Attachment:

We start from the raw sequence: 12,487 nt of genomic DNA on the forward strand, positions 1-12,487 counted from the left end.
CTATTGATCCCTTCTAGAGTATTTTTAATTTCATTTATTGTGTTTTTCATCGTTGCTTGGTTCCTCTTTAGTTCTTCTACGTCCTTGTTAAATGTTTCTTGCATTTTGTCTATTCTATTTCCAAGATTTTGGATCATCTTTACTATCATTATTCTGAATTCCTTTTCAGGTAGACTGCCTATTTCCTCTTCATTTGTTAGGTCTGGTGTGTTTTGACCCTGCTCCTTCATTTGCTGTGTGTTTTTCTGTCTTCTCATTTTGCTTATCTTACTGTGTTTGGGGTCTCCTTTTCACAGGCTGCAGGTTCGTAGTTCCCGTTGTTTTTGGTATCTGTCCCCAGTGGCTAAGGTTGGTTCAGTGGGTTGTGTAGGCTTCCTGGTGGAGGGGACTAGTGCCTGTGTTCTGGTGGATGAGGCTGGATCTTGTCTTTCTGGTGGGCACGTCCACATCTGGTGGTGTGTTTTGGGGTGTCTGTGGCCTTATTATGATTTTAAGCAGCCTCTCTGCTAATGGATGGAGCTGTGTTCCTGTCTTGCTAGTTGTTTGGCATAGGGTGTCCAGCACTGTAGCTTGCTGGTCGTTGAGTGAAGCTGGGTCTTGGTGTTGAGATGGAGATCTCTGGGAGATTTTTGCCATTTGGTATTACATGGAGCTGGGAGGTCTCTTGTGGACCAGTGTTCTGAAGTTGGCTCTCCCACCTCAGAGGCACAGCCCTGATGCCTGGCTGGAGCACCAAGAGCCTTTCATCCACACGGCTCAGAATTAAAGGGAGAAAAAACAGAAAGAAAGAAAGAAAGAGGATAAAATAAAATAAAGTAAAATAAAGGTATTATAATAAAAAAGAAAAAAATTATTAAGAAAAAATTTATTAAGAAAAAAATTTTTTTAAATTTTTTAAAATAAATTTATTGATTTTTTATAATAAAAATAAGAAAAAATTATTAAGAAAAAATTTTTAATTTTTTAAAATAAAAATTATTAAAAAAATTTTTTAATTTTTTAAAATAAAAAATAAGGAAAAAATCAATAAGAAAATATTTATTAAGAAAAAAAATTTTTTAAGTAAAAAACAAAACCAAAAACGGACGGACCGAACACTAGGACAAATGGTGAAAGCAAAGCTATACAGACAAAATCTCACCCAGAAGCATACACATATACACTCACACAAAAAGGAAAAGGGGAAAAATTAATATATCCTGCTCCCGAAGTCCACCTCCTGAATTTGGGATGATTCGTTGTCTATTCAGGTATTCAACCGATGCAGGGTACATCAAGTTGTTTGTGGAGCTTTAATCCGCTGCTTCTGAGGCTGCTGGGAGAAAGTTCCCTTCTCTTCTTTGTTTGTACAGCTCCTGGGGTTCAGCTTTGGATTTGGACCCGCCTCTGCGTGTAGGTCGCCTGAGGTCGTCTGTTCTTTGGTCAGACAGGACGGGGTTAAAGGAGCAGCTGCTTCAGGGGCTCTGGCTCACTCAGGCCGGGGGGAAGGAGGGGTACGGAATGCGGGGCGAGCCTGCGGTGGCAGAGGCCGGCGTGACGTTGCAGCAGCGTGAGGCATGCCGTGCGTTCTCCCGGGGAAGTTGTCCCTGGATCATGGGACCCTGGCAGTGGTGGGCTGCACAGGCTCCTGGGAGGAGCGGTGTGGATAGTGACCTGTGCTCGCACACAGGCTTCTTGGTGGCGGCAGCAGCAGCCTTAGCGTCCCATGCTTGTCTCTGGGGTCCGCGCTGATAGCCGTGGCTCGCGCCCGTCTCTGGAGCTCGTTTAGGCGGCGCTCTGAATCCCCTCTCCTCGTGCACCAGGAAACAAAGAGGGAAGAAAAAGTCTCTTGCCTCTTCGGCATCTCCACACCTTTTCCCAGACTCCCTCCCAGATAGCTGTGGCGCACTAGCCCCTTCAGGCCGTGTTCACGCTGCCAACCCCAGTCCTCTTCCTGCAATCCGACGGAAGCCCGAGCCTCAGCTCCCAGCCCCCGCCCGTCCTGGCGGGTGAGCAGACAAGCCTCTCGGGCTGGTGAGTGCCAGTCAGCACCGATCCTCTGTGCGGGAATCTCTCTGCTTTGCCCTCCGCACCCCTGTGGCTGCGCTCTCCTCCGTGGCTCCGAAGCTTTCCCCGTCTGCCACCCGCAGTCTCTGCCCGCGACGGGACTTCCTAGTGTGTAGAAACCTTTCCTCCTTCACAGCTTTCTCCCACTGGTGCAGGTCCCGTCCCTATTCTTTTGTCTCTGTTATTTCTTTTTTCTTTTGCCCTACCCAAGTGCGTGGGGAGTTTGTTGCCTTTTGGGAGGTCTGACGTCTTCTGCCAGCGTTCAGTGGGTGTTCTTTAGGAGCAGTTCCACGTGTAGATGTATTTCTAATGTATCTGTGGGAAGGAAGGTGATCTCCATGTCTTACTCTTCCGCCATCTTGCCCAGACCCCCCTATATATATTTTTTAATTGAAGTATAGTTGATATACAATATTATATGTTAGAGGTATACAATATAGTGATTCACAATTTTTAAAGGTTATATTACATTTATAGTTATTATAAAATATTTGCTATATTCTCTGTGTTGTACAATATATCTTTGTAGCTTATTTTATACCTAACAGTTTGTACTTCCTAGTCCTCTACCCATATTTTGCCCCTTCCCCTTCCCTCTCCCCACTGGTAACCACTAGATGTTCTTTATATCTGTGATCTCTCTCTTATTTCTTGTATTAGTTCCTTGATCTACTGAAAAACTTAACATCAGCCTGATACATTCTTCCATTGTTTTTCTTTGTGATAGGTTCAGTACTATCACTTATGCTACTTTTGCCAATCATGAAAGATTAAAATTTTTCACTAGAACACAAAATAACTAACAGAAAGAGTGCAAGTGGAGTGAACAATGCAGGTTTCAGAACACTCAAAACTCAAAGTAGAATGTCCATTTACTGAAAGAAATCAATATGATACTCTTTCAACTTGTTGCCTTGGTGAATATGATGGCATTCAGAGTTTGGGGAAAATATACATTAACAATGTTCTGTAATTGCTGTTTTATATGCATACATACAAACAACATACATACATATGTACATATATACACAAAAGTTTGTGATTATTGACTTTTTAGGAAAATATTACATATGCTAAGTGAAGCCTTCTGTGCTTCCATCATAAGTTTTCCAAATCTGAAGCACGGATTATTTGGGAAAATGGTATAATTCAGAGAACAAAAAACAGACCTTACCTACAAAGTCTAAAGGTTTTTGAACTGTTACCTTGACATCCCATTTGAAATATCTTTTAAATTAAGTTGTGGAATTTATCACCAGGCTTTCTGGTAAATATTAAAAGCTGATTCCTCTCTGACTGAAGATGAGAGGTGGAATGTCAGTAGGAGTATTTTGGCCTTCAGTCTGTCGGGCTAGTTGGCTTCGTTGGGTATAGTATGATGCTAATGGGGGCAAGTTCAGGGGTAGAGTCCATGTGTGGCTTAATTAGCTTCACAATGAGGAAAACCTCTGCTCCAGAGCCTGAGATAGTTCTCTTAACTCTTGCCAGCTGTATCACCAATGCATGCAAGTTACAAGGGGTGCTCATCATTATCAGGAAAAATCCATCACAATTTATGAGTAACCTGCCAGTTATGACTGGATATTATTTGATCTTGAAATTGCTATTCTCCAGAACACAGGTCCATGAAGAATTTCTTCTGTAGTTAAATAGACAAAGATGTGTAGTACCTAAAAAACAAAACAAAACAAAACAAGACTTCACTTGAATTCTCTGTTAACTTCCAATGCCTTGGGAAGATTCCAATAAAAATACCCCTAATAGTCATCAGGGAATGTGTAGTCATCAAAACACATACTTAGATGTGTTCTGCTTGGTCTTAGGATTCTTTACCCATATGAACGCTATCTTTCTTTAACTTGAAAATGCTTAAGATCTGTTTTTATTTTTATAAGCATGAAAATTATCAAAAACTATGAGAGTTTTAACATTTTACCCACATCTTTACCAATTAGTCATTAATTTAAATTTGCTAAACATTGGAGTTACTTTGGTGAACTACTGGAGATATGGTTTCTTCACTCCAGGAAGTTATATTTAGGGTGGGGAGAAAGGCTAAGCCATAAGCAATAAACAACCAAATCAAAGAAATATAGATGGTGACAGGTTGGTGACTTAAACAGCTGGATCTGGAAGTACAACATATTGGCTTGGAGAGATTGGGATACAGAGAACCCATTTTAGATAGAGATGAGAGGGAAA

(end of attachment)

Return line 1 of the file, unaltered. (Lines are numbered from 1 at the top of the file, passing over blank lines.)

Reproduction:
We start from the raw sequence: 12,487 nt of genomic DNA on the forward strand, positions 1-12,487 counted from the left end.